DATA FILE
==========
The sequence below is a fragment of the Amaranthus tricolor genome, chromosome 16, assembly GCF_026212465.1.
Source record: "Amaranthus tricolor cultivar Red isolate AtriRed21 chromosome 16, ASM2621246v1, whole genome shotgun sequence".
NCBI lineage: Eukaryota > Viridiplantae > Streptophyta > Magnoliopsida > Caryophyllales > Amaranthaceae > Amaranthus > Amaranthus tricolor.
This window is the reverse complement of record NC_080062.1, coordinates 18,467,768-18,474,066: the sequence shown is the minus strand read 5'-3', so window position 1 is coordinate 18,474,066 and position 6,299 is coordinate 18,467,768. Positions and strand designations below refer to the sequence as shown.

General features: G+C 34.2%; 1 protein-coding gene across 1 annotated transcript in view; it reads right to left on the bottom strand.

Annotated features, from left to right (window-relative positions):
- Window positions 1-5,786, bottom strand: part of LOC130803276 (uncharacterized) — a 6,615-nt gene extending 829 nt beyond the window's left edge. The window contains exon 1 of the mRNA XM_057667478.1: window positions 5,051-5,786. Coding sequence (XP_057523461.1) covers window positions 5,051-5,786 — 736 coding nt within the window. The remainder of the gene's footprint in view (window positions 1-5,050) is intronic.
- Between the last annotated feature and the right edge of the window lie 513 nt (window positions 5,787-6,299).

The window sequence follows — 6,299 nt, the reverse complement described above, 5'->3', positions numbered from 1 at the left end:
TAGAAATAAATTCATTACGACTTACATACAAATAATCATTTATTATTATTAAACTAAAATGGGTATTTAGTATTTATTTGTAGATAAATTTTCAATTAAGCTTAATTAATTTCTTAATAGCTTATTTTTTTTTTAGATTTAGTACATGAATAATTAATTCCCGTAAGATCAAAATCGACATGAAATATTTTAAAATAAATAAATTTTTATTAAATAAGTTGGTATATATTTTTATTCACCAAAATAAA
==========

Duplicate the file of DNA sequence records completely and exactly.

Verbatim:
The sequence below is a fragment of the Amaranthus tricolor genome, chromosome 16, assembly GCF_026212465.1.
Source record: "Amaranthus tricolor cultivar Red isolate AtriRed21 chromosome 16, ASM2621246v1, whole genome shotgun sequence".
NCBI lineage: Eukaryota > Viridiplantae > Streptophyta > Magnoliopsida > Caryophyllales > Amaranthaceae > Amaranthus > Amaranthus tricolor.
This window is the reverse complement of record NC_080062.1, coordinates 18,467,768-18,474,066: the sequence shown is the minus strand read 5'-3', so window position 1 is coordinate 18,474,066 and position 6,299 is coordinate 18,467,768. Positions and strand designations below refer to the sequence as shown.

General features: G+C 34.2%; 1 protein-coding gene across 1 annotated transcript in view; it reads right to left on the bottom strand.

Annotated features, from left to right (window-relative positions):
- Window positions 1-5,786, bottom strand: part of LOC130803276 (uncharacterized) — a 6,615-nt gene extending 829 nt beyond the window's left edge. The window contains exon 1 of the mRNA XM_057667478.1: window positions 5,051-5,786. Coding sequence (XP_057523461.1) covers window positions 5,051-5,786 — 736 coding nt within the window. The remainder of the gene's footprint in view (window positions 1-5,050) is intronic.
- Between the last annotated feature and the right edge of the window lie 513 nt (window positions 5,787-6,299).

The window sequence follows — 6,299 nt, the reverse complement described above, 5'->3', positions numbered from 1 at the left end:
TAGAAATAAATTCATTACGACTTACATACAAATAATCATTTATTATTATTAAACTAAAATGGGTATTTAGTATTTATTTGTAGATAAATTTTCAATTAAGCTTAATTAATTTCTTAATAGCTTATTTTTTTTTTAGATTTAGTACATGAATAATTAATTCCCGTAAGATCAAAATCGACATGAAATATTTTAAAATAAATAAATTTTTATTAAATAAGTTGGTATATATTTTTATTCACCAAAATAAA